Leukocyte counts was also an independent predictor of NIMV failure in this study, however, by comparing diagnostic accuracy and AUC between NLR and leukocyte counts, we concluded leukocyte counts was an inferior predictive marker of NIMV failure than NLR. Leukocytes are a big family, including several subtypes of cell, such as neutrophils, lymphocytes, eosinophils and so on, and fluctuation of leukocyte level is comprehensive result of all components, thus the counts of leukocyte is a less sensitive marker than the ratio of neutrophils and lymphocyte. Besides, neutrophils predominate the leukocyte family, and changes in leukocytes mainly represent neutrophils, while NLR can display changes both in neutrophils and in lymphocytes.35 In line with previous studies, NLR is a better marker than leukocyte in predicting perforated appendicitis in elderly patients of emergency department,36 and a better prognostic value in surgical renal cell carcinoma patients.37
This study demonstrated that NLR outmatch CRP and PCT in predicting NIMV failure. CRP is a sensitive acute-phase reactant and its serum levels increase with infection and chronic inﬂammatory diseases, and PCT levels increase in the presence of systemic, bacterial, fungal, and parasitic infections but remain normal or slightly increased in viral infections.38 Rammaert found that PCT (OR=1.024, 95% CI: 1.01–1.037, P=0.008) is independently associated with increased risk for ICU mortality for severe COPD patients who need intubation.39 Levels of CRP in combination with PCT is a reliable index for determining the existence of bacterial infection in AECOPD patients.40 A study by Marras showed that higher CRP levels could predict exacerbation in COPD.41 High serum PCT levels (OR= 2.0, 95% CI: 1.2–3.2, P= 0.006) and CRP levels (OR = 1.2, 95% CI: 1.1–1.3, P<0.001) could predicted NIMV failure for patients with AECOPD.20 Calderazzo found no differences of CRP and PCT between AECOPD subjects who had more severe clinical manifestation, lower FEV1 and those had less severe conditions.42 In the present study, both PCT and CRP were not independent predictors of NIMV failure. Possible explanation may be as follow. Firstly, the level of CRP and PCT can only reflect systemic inflammatory response induced by infection, but the impact of these two traditional markers in local airway and lung function remain elusive, it seems that elevation of them cannot be linked to significant airflow limitation or ventilation capacity decrease. Secondly, odds ratio of CRP and PCT to predict NIMV failure in the previous studies were quite low, indicating that these markers were not sensitive enough.
There was statistical difference in LOS between NLR>8.9 patients and NLR<8.9 patients. Also, there was positive correlations between LOS and NLR>8.9, but the correlation was weak (r=0.173). This was maybe because high level of inflammation reflected by high NLR can only partially influence LOS. LOS also depends on the rate at which the disease progresses, if the patient’s condition progresses quickly, LOS will be shorter, on the contrary, a slow progression will lead to a longer LOS.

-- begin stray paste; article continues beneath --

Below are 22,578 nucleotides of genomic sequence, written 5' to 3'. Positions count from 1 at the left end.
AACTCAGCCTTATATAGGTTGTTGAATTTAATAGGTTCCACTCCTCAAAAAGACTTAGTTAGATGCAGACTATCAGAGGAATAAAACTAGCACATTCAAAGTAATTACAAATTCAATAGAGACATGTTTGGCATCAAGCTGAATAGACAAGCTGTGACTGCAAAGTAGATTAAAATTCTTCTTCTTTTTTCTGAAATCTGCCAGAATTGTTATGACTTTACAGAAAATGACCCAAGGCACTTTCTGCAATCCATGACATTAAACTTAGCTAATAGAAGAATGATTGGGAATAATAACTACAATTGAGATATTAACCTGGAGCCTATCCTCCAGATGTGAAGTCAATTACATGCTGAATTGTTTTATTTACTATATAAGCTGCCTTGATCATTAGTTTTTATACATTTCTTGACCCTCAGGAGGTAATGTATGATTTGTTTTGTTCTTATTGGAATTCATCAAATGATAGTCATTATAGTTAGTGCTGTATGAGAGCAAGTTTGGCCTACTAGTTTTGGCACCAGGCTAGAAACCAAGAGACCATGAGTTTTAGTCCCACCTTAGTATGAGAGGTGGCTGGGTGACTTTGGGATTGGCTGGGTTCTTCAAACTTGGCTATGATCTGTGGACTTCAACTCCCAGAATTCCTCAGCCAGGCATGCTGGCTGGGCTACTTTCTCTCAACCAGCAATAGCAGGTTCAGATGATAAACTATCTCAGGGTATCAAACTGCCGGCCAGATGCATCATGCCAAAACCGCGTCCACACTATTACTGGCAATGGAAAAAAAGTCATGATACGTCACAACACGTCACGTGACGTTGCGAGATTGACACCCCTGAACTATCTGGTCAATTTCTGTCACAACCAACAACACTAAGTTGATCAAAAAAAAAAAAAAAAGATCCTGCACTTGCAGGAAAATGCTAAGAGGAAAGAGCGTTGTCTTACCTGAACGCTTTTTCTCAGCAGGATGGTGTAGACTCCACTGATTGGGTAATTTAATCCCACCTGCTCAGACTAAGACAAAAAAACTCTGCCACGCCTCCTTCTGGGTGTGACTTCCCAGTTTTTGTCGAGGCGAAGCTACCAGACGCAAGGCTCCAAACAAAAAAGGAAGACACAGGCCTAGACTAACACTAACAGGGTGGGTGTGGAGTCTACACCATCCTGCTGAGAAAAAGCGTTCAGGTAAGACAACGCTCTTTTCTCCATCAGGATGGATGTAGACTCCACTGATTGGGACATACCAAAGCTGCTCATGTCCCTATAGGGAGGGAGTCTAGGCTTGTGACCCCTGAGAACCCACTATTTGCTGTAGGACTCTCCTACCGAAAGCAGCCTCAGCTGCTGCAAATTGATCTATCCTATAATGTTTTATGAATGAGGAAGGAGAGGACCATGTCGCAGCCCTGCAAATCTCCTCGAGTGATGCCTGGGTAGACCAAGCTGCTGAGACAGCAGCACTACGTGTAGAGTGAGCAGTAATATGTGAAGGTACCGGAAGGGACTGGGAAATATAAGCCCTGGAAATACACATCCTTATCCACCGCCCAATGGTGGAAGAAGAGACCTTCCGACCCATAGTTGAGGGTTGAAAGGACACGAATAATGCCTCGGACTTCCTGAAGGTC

This study had certain limitations. Firstly, it is a single-center study and relatively small sample size, thus our results ought to be generalized with discreetness to other clinical settings. Secondly, we did not include the spirometry because the data is incomplete; especially lacking the data of severe patients whose condition is too weak to finish the lung function test. Thirdly, we cannot exclude the possibility that the need for intubation is due to poor obedience and/or mask intolerance instead of disease progression, and this could confound out study. Finally, certain data are absent such as the support level of ventilation since it is difficult to obtain all the data in the practical clinical settings.
This study indicates that NLR is a preferable marker for predicting NIMV failure than traditional inflammatory ones, and NLR>8.9 is an independent risk factor for NIMV failure. We suggested that patients with NLR>8.9 who need NIMV support due to AECOPD should be evaluated with caution to avoid delayed intubation. Nevertheless, further studies with a larger sample size are necessary to decide whether NLR as an inflammatory marker for screening out NIMV failure would improve NIMV outcomes in AECOPD patients. Because of the weak correlation between NLR and LOS, we concluded that NLR could not accurately predict LOS.
NIMV, noninvasive mechanical ventilation; LOS, length of stay in hospital; APACHE, acute physiology and chronic health evaluation; LTOT, long-term oxygen therapy; BMI, body mass index; DPLD, diffuse parenchymal lung disease; Structural pulmonary disease include bronchiectasis and old pulmonary tuberculosis; HR, heart rate; RR, respiratory rate; PaCO2, arterial carbon dioxide tension; PaO2, arterial oxygen tension; HCO3−, bicarbonate; FiO2, fraction of inspired oxygen; NLR, neutrophil/lymphocyte ratio; CRP, C-reactive protein; PCT, procalcitonin; IPAP, inspiratory positive airway pressure; EPAP, expiratory positive airway pressure. SPD, structural pulmonary disease (including bronchiectasis and old pulmonary tuberculosis)